The pinprick solution to the Fermi paradox

Why are there no signs of aliens, given the vastness of the galaxy and the apparent abundance of opportunities for life to develop? This is the Fermi paradox. Here’s a possible solution to it. I’ve not seen it proposed before, though I don’t know the literature well.

Suppose the following claims are true:

1) There is a multiverse. (It may not be strictly necessary to assume this, but it makes exposition easier.)

2) Any universe that is capable of supporting life is also fragile, in the sense that a relatively small, highly localized ‘pinprick’ event can cause the whole thing to collapse, as a pinprick can destroy an inflated balloon.

3) ‘Pinprick’ events do not occur naturally. (Again, it may not be strictly necessary to assume this.)

4) An advanced technological civilization will almost certainly create a pinprick event inadvertently as soon as it is capable of doing so. (Suppose that there is a technological process that promises huge benefits in say, in cheap energy or interstellar travel, but which will also, and unforeseeably, create a pinprick event.)

Then we have a solution to the Fermi paradox. Every universe in which a technological civilization develops is rapidly destroyed by that civilization — or by another that develops around the same time. No universe contains more than a very small number of technological civilizations, and we shouldn’t expect to see signs of another one in our galaxy.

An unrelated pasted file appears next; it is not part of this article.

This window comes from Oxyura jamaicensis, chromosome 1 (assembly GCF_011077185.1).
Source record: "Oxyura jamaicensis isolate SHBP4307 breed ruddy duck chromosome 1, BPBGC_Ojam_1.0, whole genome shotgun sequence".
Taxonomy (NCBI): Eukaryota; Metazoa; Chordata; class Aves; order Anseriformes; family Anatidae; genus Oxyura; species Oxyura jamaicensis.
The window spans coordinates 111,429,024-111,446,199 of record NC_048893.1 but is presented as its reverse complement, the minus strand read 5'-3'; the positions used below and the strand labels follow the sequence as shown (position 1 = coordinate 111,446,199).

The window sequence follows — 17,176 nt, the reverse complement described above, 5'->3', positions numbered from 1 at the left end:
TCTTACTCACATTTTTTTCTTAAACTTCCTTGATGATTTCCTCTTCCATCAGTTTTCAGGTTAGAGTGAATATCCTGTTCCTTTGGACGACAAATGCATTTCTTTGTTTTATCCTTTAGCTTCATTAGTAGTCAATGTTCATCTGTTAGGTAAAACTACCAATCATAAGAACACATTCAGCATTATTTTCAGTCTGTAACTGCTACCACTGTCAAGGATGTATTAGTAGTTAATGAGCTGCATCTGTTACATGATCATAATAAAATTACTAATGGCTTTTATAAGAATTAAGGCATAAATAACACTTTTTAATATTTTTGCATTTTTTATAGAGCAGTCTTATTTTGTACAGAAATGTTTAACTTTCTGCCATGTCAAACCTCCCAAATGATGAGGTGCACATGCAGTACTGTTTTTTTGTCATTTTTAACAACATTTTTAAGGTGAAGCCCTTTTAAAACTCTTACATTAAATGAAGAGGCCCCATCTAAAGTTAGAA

And we’re going to destroy the universe soon.

Posted in Tricks of the mind and tagged .


  1. If a pinprick expands at the speed of light, shouldn’t we expect to see distant stars and galaxies winking out?

    • I don’t think so. Wouldn’t the pinprick hit us at the same moment as the last light from the extinguished stars? (But I’m not a physicist!)

  2. @Keith: You’re correct, we wouldn’t get any advanced notice of a pinprick event if the effect propagated at luminal velocities.

    However, there is a simple problem with this idea: It requires an assumption that civilizations are relatively rare to begin with, which by itself will be sufficient to resolve fermi’s paradox, rendering the pinprick hypothesis superfluous. If we have survived to ~13.7 billion years, then life in the universe cannot be so common that we would expect to notice other technological civilizations, because we would already have been wiped out by them. But if life is so uncommon, then the Fermi paradox is resolved anyways. We don’t see other alien civilizations because they’re so rare (and consequently very far away). No pinprick hypothesis needed!

    In other words, the pinprick hypothesis assumes that civilizations will be rare, but the latter assumption doesn’t require the former hypothesis. Since the rare civilization hypothesis is sufficient to answer fermi’s paradox, we don’t need your hypothesis.

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